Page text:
Datsun, the latest entrant in the budget segment, started off its innings with the Go hatchback. While that car is giving competition to budget heavyweights like Maruti's Alto and Hyundai's Eon, Datsun is ready to compete in the compact MPV segment with the Go+.
What is it?
It’s basically a Datsun Go with extra space in the rear and seen head on, it looks exactly like the hatchback. Everything from the hexagonal grille, the V in the bonnet to the wrap-around headlights with metal inserts and the windscreen are the same. There's the same three-cylinder, all-aluminium 1.2-litre engine with high-tech features like one ignition coil per cylinder, producing 67bhp at 5000rpm and powering this larger car. But it has been tuned to be more responsive. And then while there's the identical wheelbase and 155/70 R13 tyres, the suspension has been slightly stiffened to handle the greater weight better. Changes on the estate car like Datsun Go+ from the hatchback start past the rear door. The roofline swoops down and the beltline arcs up to provide a nice effect, and the 'flick' on the shoulder looks quite stylish. The hatch at the rear is a fresh design with a slimmer rear windscreen. Where Datsun has really done well is in limiting this mini-MPV's length to under four metres, which enables it to fit into that crucial category for every carmaker looking to dodge taxation.
What's it like on the inside?
There's not much new to be said once you climb into the cabin as it's basically a Go hatchback upfront. You are greeted by the dashboard that you'd be familiar with if you've been in the first Datsun product. It's stylish and functional but hardly one with substance. Even the air-con system is basic with a four-speed blower and no option to de-fog or re-circulate. With seating, the front seats are as slim, flat so u tend to slide around. But there's no seat height adjust, or steering adjust here either. It's the second row that seems to have witnessed some improvement and it feels like a bit more airy and comfortable place to be in. However, it's still as lacking in thigh support. The all important third row, needs to be accessed by folding and flipping the second row seats forward. But the added row is not a space you would want to fit into. There is just no space for adults here. And this applies even for children. The bench is on the floor with absolutely no space to rest your feet and your head (even for those of average height) will knock against the descending roof. What it can be used for, is luggage; it can hold at least three to four large bags here. In fact, with the second and third row folded down, the Go+ has the practicality of a mini estate car.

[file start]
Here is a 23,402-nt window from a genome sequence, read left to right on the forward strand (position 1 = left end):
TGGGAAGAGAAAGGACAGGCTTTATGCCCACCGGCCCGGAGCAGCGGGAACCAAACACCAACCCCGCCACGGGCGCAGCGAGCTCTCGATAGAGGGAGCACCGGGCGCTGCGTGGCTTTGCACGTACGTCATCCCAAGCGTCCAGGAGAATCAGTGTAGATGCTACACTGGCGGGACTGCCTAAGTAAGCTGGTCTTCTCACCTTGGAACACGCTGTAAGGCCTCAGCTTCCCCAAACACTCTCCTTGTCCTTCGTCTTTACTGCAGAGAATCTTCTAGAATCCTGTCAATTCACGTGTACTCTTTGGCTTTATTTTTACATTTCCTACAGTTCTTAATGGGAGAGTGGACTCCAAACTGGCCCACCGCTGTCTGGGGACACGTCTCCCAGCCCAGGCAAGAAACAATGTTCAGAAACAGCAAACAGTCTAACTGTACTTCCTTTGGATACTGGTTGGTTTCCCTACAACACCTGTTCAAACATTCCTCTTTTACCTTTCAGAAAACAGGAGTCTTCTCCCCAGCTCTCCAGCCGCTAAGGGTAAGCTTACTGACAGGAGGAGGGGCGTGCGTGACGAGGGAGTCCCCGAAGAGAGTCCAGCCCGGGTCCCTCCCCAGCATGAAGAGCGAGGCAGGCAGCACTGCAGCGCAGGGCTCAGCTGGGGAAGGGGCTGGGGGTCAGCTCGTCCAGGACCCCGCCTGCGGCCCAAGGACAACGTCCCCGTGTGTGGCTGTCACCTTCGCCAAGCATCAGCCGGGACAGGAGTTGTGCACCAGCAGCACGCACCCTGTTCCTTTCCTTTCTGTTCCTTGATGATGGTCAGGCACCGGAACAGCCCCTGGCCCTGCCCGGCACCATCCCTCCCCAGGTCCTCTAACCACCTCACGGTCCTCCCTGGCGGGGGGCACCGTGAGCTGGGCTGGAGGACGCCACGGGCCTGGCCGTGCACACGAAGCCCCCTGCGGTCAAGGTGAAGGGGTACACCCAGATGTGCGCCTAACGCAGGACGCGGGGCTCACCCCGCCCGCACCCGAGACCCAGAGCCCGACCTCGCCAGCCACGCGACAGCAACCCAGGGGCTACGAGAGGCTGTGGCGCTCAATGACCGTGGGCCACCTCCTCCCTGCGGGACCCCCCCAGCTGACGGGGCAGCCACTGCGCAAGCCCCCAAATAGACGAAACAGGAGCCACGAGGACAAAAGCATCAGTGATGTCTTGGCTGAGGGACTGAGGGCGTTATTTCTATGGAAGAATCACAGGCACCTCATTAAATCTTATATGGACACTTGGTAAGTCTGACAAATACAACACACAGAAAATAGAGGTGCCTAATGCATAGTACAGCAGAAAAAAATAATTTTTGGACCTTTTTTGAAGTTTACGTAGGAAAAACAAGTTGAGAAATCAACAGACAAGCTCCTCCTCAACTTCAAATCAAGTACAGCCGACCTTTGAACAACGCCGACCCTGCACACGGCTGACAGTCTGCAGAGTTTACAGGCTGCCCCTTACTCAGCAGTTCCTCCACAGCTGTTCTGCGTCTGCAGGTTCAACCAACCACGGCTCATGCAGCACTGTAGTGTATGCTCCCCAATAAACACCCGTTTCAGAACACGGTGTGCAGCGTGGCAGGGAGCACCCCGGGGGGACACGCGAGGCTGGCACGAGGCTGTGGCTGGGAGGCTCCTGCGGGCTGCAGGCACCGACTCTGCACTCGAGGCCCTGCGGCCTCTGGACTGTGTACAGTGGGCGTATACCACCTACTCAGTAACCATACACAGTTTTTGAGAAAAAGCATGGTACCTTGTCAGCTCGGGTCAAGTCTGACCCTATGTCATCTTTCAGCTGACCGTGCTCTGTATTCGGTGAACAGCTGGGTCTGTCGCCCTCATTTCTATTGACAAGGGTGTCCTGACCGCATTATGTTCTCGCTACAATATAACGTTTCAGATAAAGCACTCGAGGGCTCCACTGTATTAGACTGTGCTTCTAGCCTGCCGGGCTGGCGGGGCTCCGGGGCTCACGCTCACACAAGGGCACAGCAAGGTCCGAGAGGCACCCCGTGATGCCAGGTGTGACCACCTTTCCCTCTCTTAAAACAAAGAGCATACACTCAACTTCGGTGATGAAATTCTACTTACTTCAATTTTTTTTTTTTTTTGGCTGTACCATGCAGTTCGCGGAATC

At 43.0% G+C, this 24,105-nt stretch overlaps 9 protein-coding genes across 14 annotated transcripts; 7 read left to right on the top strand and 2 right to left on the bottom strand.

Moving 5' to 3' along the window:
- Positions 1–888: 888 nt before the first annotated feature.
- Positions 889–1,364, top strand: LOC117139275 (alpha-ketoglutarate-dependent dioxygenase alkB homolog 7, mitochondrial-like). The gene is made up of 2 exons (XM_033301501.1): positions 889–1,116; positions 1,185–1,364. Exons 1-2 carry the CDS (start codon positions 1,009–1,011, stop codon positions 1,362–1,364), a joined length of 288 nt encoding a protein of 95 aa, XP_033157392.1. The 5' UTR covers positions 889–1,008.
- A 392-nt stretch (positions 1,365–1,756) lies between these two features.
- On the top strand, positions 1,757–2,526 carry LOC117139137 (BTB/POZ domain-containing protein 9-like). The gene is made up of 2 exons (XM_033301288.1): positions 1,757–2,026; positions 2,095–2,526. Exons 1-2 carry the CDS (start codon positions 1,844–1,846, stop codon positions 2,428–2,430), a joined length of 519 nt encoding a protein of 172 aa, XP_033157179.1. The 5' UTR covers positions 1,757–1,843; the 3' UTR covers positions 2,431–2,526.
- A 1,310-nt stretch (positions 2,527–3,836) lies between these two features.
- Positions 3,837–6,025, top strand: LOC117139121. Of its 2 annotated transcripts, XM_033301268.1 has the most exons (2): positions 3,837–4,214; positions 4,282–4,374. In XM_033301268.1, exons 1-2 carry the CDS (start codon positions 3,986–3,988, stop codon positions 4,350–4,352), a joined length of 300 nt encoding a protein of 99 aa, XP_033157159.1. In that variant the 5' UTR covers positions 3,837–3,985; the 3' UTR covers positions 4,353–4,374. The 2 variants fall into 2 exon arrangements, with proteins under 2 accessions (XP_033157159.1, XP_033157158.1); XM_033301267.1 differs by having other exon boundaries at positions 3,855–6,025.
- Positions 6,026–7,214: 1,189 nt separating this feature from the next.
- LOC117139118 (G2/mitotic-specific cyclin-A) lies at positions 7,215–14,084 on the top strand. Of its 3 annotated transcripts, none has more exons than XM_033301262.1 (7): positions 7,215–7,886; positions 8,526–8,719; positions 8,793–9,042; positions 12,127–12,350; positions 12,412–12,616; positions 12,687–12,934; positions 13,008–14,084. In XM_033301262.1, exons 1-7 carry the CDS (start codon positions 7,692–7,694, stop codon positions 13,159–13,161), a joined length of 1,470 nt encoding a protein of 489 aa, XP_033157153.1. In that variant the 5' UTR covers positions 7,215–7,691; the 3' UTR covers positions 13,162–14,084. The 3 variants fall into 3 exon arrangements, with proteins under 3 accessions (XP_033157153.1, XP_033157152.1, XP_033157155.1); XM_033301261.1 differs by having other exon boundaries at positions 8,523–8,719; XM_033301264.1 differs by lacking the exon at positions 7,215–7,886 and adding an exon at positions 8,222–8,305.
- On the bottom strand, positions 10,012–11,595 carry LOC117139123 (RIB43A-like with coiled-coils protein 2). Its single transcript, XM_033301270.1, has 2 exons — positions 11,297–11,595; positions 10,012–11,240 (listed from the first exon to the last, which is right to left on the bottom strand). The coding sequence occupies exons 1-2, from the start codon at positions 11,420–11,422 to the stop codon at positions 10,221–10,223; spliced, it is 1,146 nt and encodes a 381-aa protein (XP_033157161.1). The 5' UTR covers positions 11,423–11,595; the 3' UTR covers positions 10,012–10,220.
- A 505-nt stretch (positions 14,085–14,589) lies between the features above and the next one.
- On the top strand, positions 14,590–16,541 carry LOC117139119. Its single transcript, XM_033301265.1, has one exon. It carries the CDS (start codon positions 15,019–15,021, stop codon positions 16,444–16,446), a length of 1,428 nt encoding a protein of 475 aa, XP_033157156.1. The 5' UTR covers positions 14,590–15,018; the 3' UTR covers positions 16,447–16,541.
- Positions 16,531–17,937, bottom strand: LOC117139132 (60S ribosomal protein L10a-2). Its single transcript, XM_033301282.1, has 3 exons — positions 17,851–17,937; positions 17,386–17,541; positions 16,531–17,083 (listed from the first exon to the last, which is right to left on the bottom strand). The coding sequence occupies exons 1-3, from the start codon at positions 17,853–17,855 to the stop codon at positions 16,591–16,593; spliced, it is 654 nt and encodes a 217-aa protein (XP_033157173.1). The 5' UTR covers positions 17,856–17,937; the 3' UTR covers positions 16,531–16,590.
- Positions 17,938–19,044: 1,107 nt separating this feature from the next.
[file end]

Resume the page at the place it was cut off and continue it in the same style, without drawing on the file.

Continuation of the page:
What's it like to drive?
Despite the same motor churning out the exact same number of horses as in the Go and with an added 20 kilograms to pull, the torque helps the Go+ MPV take off with quite some eagerness. The motor has been re-tuned and made more responsive and, as a result, the Datsun responds when you put your foot down. The Go+ is even comfortable cruising around in a high gear in city traffic. What’s nice is that you don’t even need to go to a lower gear most of the time. The gearbox and light clutch work well enough if you work with a firm hand. Other things that make driving easy are the well-metered brakes and the light steering. While the sound insulation is still quite poor with plenty of road and tyre noise filtering in, it is definitely a step ahead of the Go hatchback. Also, if you rev the motor to 5000rpm, it starts to sound quite noisy. It rides well too, the suspension has been upgraded to deal with the greater load at the rear, but it is very pliant and absorbent and really silent when going over rough patches and there isn’t too much pitching or nose-bobbing. It does roll when cornered hard though, owing to the high ground clearance, soft springs and lack of anti-roll bars. And the slim tyres don't offer too much grip either.
Should I buy one?
While Datsun insists on calling it a seven-seater, the Go+ isn’t exactly a proper one. The third row can only accommodate luggage and can't really be used to seat anyone (but small children).If you look at it as a five-seater, with a decent amount of luggage space, that makes it more of sense. True, the budget segment treatment by Datsun isn't very subtle, and could even put off some customers. But if you consider the Rs 4.1 lakh (estimated) price tag (which is only around Rs 30,000 more than the hatchback), this could very well turn out to be a practical and popular five-seater.